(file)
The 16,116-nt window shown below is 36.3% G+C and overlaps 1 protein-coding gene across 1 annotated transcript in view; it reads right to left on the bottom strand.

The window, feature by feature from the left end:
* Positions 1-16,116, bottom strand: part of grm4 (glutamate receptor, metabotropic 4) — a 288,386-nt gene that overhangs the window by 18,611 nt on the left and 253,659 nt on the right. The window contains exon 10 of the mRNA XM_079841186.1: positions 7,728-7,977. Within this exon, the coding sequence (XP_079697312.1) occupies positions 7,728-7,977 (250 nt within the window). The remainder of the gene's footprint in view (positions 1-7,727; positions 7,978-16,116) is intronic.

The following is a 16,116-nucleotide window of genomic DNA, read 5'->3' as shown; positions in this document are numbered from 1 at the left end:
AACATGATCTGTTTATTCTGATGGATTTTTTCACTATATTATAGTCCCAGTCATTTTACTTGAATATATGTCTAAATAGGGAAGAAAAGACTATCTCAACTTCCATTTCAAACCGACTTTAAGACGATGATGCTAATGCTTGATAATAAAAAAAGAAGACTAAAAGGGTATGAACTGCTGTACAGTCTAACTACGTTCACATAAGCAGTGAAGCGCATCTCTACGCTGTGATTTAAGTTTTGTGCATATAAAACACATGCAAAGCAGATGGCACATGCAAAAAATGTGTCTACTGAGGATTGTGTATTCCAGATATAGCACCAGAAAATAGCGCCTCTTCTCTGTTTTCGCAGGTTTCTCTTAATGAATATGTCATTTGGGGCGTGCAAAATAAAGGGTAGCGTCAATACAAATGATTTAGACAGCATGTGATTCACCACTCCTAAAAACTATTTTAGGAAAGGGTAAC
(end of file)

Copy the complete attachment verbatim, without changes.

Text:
The 16,116-nt window shown below is 36.3% G+C and overlaps 1 protein-coding gene across 1 annotated transcript in view; it reads right to left on the bottom strand.

The window, feature by feature from the left end:
* Positions 1-16,116, bottom strand: part of grm4 (glutamate receptor, metabotropic 4) — a 288,386-nt gene that overhangs the window by 18,611 nt on the left and 253,659 nt on the right. The window contains exon 10 of the mRNA XM_079841186.1: positions 7,728-7,977. Within this exon, the coding sequence (XP_079697312.1) occupies positions 7,728-7,977 (250 nt within the window). The remainder of the gene's footprint in view (positions 1-7,727; positions 7,978-16,116) is intronic.

The following is a 16,116-nucleotide window of genomic DNA, read 5'->3' as shown; positions in this document are numbered from 1 at the left end:
AACATGATCTGTTTATTCTGATGGATTTTTTCACTATATTATAGTCCCAGTCATTTTACTTGAATATATGTCTAAATAGGGAAGAAAAGACTATCTCAACTTCCATTTCAAACCGACTTTAAGACGATGATGCTAATGCTTGATAATAAAAAAAGAAGACTAAAAGGGTATGAACTGCTGTACAGTCTAACTACGTTCACATAAGCAGTGAAGCGCATCTCTACGCTGTGATTTAAGTTTTGTGCATATAAAACACATGCAAAGCAGATGGCACATGCAAAAAATGTGTCTACTGAGGATTGTGTATTCCAGATATAGCACCAGAAAATAGCGCCTCTTCTCTGTTTTCGCAGGTTTCTCTTAATGAATATGTCATTTGGGGCGTGCAAAATAAAGGGTAGCGTCAATACAAATGATTTAGACAGCATGTGATTCACCACTCCTAAAAACTATTTTAGGAAAGGGTAAC